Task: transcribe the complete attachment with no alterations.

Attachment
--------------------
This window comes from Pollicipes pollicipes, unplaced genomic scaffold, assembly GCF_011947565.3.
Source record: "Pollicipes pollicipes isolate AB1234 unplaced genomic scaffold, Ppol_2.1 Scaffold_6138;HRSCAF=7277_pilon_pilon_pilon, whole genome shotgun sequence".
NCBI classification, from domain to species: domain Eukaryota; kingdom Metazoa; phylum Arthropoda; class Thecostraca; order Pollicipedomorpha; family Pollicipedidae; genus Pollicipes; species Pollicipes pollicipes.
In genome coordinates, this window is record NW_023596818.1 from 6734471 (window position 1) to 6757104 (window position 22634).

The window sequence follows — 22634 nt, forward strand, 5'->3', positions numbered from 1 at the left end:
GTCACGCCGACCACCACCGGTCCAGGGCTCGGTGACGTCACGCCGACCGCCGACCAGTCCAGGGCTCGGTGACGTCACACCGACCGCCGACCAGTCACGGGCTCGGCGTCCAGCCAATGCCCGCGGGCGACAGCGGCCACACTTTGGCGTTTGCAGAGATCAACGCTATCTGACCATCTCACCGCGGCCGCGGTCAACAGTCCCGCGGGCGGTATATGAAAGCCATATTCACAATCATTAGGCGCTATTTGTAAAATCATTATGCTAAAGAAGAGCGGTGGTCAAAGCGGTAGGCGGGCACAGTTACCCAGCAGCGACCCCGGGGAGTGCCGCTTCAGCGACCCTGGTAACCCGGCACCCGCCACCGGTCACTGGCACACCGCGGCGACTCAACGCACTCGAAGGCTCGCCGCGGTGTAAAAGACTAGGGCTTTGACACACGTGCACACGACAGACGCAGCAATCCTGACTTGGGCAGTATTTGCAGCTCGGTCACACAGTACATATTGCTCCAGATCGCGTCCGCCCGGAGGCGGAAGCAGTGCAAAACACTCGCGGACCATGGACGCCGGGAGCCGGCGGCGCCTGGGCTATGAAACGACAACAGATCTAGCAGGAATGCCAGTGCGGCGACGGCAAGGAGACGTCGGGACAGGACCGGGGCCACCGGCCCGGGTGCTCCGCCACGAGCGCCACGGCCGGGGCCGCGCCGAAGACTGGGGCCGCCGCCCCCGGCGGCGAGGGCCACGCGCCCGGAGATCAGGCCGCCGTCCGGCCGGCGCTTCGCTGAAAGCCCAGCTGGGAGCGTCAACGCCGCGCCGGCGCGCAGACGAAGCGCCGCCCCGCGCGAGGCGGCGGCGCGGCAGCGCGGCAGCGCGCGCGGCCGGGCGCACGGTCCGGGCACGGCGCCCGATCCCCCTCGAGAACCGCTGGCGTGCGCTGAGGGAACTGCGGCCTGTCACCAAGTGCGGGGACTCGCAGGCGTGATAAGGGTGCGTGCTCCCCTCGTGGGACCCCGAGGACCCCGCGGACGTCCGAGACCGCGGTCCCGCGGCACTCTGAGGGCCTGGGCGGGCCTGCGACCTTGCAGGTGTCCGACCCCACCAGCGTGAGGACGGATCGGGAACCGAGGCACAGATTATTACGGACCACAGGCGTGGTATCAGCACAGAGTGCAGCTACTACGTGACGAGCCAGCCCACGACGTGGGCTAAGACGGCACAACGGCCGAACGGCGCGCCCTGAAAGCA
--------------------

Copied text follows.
This window comes from Pollicipes pollicipes, unplaced genomic scaffold, assembly GCF_011947565.3.
Source record: "Pollicipes pollicipes isolate AB1234 unplaced genomic scaffold, Ppol_2.1 Scaffold_6138;HRSCAF=7277_pilon_pilon_pilon, whole genome shotgun sequence".
NCBI classification, from domain to species: domain Eukaryota; kingdom Metazoa; phylum Arthropoda; class Thecostraca; order Pollicipedomorpha; family Pollicipedidae; genus Pollicipes; species Pollicipes pollicipes.
In genome coordinates, this window is record NW_023596818.1 from 6734471 (window position 1) to 6757104 (window position 22634).

The window sequence follows — 22634 nt, forward strand, 5'->3', positions numbered from 1 at the left end:
GTCACGCCGACCACCACCGGTCCAGGGCTCGGTGACGTCACGCCGACCGCCGACCAGTCCAGGGCTCGGTGACGTCACACCGACCGCCGACCAGTCACGGGCTCGGCGTCCAGCCAATGCCCGCGGGCGACAGCGGCCACACTTTGGCGTTTGCAGAGATCAACGCTATCTGACCATCTCACCGCGGCCGCGGTCAACAGTCCCGCGGGCGGTATATGAAAGCCATATTCACAATCATTAGGCGCTATTTGTAAAATCATTATGCTAAAGAAGAGCGGTGGTCAAAGCGGTAGGCGGGCACAGTTACCCAGCAGCGACCCCGGGGAGTGCCGCTTCAGCGACCCTGGTAACCCGGCACCCGCCACCGGTCACTGGCACACCGCGGCGACTCAACGCACTCGAAGGCTCGCCGCGGTGTAAAAGACTAGGGCTTTGACACACGTGCACACGACAGACGCAGCAATCCTGACTTGGGCAGTATTTGCAGCTCGGTCACACAGTACATATTGCTCCAGATCGCGTCCGCCCGGAGGCGGAAGCAGTGCAAAACACTCGCGGACCATGGACGCCGGGAGCCGGCGGCGCCTGGGCTATGAAACGACAACAGATCTAGCAGGAATGCCAGTGCGGCGACGGCAAGGAGACGTCGGGACAGGACCGGGGCCACCGGCCCGGGTGCTCCGCCACGAGCGCCACGGCCGGGGCCGCGCCGAAGACTGGGGCCGCCGCCCCCGGCGGCGAGGGCCACGCGCCCGGAGATCAGGCCGCCGTCCGGCCGGCGCTTCGCTGAAAGCCCAGCTGGGAGCGTCAACGCCGCGCCGGCGCGCAGACGAAGCGCCGCCCCGCGCGAGGCGGCGGCGCGGCAGCGCGGCAGCGCGCGCGGCCGGGCGCACGGTCCGGGCACGGCGCCCGATCCCCCTCGAGAACCGCTGGCGTGCGCTGAGGGAACTGCGGCCTGTCACCAAGTGCGGGGACTCGCAGGCGTGATAAGGGTGCGTGCTCCCCTCGTGGGACCCCGAGGACCCCGCGGACGTCCGAGACCGCGGTCCCGCGGCACTCTGAGGGCCTGGGCGGGCCTGCGACCTTGCAGGTGTCCGACCCCACCAGCGTGAGGACGGATCGGGAACCGAGGCACAGATTATTACGGACCACAGGCGTGGTATCAGCACAGAGTGCAGCTACTACGTGACGAGCCAGCCCACGACGTGGGCTAAGACGGCACAACGGCCGAACGGCGCGCCCTGAAAGCA